One of the mysteries of the English language finally explained.
The title used before a surname or full name to address or refer to a married woman without a higher or honorific or professional title.‘Mrs Sally Jones’
- ‘In 1841, a Mrs Harriet Hatt noticed a strangely dressed man enter a shop.’
- ‘It is inscribed at the front as belonging to a Mrs Janet Maule and dated June 25 1701, although recipes have been added over a number of years.’
- ‘The other founder to be honoured, a Mrs Langdon, died some years ago.’
- ‘‘The latest letter I got was from a Mrs Mungalsingh who complained about two radio stations,’ Prince recalled.’
- ‘On the appeal a Mrs Tunstall, a professional psychologist, gave evidence.’
- ‘In 1880 a Mrs Millner, a member of the Religious Society of Friends, started the Industrial Association in order to help distressed Irish gentlewomen in Mountmellick.’
- ‘Alora was being picked up from the airport at nine-thirty by a Mrs Harrow, after watching Jessie's plane fly away.’
- ‘A century later, the Hull Ladies' Musical Union, founded at the home of a Mrs Dover of Hinderwell Street in the city, is still going strong.’
- ‘The only thing left was to ask Nick to buy an extra return ticket for the ferry Tuesday afternoon in the name of a Mrs S. Owen, but pay cash for this one.’
- ‘The national champion was placed third, with local rival Trevor Heeks of Trowbridge coming second and a Mrs Capewell from Peterborough winning overall.’
- ‘I have been requested by a reader - a Mrs Trellis of North Island - for more up to date news of our favourite family.’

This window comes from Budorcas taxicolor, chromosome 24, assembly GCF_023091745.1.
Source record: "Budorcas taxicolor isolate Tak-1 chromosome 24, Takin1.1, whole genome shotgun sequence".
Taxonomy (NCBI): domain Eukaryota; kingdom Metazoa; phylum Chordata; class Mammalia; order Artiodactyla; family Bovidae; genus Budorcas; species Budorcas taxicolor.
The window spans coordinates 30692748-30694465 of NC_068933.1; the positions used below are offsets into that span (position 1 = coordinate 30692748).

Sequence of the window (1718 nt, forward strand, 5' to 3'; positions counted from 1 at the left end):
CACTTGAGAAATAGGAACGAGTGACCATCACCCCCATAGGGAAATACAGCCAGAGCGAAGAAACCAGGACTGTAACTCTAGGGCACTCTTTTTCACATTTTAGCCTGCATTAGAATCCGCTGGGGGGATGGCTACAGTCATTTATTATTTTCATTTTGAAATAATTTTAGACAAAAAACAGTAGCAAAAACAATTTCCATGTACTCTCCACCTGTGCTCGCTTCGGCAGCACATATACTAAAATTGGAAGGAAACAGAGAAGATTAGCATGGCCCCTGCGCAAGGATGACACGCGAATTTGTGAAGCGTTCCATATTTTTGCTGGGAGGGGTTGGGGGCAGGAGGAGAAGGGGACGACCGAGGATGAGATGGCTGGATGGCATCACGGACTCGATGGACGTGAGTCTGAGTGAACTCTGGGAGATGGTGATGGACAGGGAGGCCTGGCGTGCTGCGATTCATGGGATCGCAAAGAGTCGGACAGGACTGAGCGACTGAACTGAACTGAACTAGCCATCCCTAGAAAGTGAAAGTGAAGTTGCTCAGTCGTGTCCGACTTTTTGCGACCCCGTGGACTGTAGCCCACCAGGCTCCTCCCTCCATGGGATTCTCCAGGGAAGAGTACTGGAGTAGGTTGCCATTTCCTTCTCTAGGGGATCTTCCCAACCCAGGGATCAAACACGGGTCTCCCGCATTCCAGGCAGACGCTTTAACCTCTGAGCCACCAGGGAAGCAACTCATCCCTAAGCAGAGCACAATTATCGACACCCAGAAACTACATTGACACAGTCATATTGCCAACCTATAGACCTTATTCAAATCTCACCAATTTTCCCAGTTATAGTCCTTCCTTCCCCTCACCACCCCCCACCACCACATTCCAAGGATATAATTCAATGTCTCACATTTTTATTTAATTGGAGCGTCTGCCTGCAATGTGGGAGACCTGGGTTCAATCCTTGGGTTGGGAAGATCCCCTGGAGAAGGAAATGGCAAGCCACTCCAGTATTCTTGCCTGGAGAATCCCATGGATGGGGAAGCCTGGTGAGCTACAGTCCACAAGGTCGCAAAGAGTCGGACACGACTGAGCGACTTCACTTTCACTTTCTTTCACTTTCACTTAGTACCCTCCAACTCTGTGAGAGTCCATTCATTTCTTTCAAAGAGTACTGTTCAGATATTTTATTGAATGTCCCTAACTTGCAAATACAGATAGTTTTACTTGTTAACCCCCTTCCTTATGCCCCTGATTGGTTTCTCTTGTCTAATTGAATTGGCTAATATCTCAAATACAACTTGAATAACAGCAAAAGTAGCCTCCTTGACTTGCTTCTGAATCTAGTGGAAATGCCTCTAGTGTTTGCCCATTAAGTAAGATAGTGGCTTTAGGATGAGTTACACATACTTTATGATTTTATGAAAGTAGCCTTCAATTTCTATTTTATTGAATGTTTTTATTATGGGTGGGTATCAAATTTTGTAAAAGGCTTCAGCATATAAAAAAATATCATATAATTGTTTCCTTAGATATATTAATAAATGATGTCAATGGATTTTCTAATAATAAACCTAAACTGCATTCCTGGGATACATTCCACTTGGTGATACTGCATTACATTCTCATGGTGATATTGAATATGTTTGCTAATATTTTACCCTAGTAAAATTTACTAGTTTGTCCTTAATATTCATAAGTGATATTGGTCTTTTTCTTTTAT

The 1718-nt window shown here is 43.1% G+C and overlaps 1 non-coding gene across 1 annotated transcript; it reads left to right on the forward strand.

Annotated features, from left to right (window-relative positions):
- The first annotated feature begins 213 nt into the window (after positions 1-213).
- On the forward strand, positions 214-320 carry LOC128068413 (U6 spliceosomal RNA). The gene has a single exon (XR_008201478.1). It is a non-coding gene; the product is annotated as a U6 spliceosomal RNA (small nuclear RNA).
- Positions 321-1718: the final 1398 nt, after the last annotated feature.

- ‘In 1977 the then president of the Panacea Society, a Mrs Cuthbertson, produced a list of 15 conditions for opening the box.’
- ‘The building was leased to a Mrs Park in 1960 and then was made into residential dwellings - a house and a cottage.’
- ‘Although he never married, his long relationship with a Mrs Louisa Barrow produced four children, all of whom bore his name.’
- ‘Spot prizes were won by Tommy Bredican, Phylis Bredican, Mrs Fiona Durkin and Mrs Noreen Geraghty.’
- ‘Yes, and it's a marvellous fruitcake sent to us by a Mrs Bradford of Bingley.’
- ‘We're now staying at a B & B run by a Mrs Peg Bogle, who remembers you.’
- ‘That was the question sent to reader Mrs M. Yates by a Mrs B. Bryan, who now lives in Tasmania but who used to live in Ringley, and whose maiden name was Wilson.’
- ‘One day I was sent as a gardener to a Mrs Milligan of 127 Holden Road, Finchley.’
- ‘Storrs told how he visited a Mrs Downes, a washerwoman who was in labour with her tenth child, on January 7, 1841.’
Early 17th century: abbreviation of mistress; compare with missus.
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